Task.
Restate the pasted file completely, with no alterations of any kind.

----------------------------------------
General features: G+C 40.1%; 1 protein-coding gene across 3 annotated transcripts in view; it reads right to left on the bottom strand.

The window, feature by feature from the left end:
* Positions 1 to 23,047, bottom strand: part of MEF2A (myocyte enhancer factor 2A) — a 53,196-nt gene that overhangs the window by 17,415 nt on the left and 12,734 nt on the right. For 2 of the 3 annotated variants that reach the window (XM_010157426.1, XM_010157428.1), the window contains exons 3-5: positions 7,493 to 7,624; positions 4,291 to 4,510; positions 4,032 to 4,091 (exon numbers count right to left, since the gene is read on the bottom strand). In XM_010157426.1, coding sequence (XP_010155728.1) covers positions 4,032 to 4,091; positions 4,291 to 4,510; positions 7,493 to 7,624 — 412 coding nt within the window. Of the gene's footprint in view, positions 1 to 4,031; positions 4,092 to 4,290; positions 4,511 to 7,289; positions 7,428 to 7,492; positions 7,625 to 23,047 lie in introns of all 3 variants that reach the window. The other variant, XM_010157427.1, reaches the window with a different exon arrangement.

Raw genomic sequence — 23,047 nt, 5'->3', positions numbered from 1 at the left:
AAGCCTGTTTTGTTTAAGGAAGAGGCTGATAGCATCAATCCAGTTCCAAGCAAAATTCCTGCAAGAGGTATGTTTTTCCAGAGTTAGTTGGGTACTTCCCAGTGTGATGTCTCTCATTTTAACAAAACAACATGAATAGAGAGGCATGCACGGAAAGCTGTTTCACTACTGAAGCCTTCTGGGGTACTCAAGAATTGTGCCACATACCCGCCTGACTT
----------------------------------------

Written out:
General features: G+C 40.1%; 1 protein-coding gene across 3 annotated transcripts in view; it reads right to left on the bottom strand.

The window, feature by feature from the left end:
* Positions 1 to 23,047, bottom strand: part of MEF2A (myocyte enhancer factor 2A) — a 53,196-nt gene that overhangs the window by 17,415 nt on the left and 12,734 nt on the right. For 2 of the 3 annotated variants that reach the window (XM_010157426.1, XM_010157428.1), the window contains exons 3-5: positions 7,493 to 7,624; positions 4,291 to 4,510; positions 4,032 to 4,091 (exon numbers count right to left, since the gene is read on the bottom strand). In XM_010157426.1, coding sequence (XP_010155728.1) covers positions 4,032 to 4,091; positions 4,291 to 4,510; positions 7,493 to 7,624 — 412 coding nt within the window. Of the gene's footprint in view, positions 1 to 4,031; positions 4,092 to 4,290; positions 4,511 to 7,289; positions 7,428 to 7,492; positions 7,625 to 23,047 lie in introns of all 3 variants that reach the window. The other variant, XM_010157427.1, reaches the window with a different exon arrangement.

Raw genomic sequence — 23,047 nt, 5'->3', positions numbered from 1 at the left:
AAGCCTGTTTTGTTTAAGGAAGAGGCTGATAGCATCAATCCAGTTCCAAGCAAAATTCCTGCAAGAGGTATGTTTTTCCAGAGTTAGTTGGGTACTTCCCAGTGTGATGTCTCTCATTTTAACAAAACAACATGAATAGAGAGGCATGCACGGAAAGCTGTTTCACTACTGAAGCCTTCTGGGGTACTCAAGAATTGTGCCACATACCCGCCTGACTT